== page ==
Of the three issues what mattered most was liquidity, that is, RBI lubricating the system with fresh infusion of credit. Credit is important, because that is buying power, providing the productive system with the means to carry on.
On the Reserve Bank’s own assessments, “systemic liquidity” –that is availability of credit for the productive active activities—was alternating between surplus and deficit during the two-month period August to September. Thereafter, liquidity was under pressure as the uncertainty increased following IL&FS imbroglio.
In fact, a credit freeze now would have throttled the industrial sector badly, when these were showing signs of life again. At the October monetary policy statement RBI had noted that industrial production had accelerated in June-July on the back of strong uptick in consumer durables,, auto components and spares and several others. But high frequency indicators were showing signals of a slack in pace.
Moreover, the issue was not only scarcity of funds as such. But more, it was a crisis of confidence among non-banking finance companies and other intermediaries in taking up fresh lending. This was impinging upon the ability of these set of borrowers –mainly MSMEs– to carry on their normal levels of activity. All that was needed was an expression of assurance from the RBI that genuine credit needs would be met.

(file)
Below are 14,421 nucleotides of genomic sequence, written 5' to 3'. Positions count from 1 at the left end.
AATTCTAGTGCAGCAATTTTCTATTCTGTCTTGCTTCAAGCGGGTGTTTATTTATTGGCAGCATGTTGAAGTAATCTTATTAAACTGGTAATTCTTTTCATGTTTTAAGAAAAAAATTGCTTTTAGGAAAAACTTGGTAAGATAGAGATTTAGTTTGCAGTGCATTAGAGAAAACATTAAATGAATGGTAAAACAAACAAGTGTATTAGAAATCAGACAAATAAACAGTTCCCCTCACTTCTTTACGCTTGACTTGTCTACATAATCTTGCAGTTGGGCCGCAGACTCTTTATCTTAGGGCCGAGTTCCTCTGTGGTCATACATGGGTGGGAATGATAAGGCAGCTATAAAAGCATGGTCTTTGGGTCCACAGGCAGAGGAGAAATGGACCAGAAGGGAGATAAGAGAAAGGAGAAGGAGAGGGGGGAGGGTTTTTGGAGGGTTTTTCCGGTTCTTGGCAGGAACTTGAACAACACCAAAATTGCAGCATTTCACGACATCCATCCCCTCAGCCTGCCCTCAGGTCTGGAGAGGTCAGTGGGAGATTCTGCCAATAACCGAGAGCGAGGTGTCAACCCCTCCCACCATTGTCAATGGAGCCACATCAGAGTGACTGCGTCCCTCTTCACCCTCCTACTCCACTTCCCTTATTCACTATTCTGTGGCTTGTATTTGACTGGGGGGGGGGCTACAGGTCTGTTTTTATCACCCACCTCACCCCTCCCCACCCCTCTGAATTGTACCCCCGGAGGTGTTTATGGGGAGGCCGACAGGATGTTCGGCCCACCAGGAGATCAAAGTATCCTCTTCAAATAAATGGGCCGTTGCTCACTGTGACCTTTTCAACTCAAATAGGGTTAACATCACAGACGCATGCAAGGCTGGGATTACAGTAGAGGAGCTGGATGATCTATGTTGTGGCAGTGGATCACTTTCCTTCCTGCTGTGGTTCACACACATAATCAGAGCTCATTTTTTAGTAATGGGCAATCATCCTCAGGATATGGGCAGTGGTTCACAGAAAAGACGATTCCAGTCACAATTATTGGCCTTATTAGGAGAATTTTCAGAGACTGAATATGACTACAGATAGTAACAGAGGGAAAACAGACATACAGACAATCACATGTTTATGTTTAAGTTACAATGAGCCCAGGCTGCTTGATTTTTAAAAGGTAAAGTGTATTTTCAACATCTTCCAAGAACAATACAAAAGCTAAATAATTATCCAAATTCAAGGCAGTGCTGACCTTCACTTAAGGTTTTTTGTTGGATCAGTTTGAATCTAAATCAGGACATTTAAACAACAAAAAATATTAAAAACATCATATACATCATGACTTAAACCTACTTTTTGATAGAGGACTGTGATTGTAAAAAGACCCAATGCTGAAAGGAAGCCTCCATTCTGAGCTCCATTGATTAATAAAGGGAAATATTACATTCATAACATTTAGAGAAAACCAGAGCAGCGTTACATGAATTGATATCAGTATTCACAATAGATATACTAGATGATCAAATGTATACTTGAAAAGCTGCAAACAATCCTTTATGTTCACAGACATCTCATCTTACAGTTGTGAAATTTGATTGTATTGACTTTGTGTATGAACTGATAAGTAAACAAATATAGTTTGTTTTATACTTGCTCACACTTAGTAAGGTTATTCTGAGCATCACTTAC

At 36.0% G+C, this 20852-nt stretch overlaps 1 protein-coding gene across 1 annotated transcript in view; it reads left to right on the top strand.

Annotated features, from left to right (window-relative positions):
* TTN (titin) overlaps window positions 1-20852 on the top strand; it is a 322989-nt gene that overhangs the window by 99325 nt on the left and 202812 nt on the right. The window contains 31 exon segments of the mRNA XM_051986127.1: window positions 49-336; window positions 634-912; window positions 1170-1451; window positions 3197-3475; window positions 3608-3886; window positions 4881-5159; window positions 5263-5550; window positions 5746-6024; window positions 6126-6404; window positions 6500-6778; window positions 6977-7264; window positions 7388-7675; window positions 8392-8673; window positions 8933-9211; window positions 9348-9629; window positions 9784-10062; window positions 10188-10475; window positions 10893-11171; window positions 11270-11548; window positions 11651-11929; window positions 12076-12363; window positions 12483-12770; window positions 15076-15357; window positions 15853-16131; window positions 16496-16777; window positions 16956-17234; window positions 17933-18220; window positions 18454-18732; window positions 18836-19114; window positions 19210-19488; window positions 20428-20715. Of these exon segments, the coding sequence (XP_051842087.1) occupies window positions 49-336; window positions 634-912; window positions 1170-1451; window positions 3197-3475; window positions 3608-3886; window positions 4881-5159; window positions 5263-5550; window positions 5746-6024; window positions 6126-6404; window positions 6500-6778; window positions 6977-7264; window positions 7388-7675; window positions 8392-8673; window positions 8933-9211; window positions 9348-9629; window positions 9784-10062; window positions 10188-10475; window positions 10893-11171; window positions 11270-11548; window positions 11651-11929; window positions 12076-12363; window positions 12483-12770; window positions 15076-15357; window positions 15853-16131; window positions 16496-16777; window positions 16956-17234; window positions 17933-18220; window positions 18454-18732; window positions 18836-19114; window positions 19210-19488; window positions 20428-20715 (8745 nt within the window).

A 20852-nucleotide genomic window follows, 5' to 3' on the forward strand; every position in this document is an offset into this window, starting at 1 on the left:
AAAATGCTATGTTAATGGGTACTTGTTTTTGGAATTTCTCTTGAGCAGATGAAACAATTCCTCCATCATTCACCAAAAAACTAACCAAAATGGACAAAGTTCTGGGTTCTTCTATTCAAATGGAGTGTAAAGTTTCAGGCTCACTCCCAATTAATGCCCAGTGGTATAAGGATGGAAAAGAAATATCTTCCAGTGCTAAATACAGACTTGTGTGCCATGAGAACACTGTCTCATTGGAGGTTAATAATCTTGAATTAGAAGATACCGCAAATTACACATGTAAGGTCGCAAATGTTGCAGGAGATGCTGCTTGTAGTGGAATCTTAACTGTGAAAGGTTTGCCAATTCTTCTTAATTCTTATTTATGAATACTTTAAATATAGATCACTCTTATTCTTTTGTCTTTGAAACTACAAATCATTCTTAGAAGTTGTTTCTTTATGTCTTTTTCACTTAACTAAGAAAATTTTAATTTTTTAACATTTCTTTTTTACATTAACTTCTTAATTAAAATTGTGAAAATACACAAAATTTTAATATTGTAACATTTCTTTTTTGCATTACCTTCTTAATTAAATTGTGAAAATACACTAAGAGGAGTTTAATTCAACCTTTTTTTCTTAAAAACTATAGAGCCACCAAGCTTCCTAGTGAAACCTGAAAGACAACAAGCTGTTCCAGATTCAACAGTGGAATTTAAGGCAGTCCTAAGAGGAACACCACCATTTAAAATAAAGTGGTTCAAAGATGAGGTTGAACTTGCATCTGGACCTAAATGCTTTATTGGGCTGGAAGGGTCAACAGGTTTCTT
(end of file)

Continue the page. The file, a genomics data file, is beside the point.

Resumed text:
Once the RBI piped down from its hardline approach to credit, it was not too much for the government to accept that its point about sharing what was considered to be excess funds in RBI free reserves should not be decided on an ad hoc basis but on the recommendations of an expert group.
In a way, that pushes back the question of division of the accumulated reserves for the time being. In all likelihood it will not be the present government, but some future government which could get the benefit of that bonanza. For all one knows, the BJP might then oppose any such squandering of hard-own RBI assets.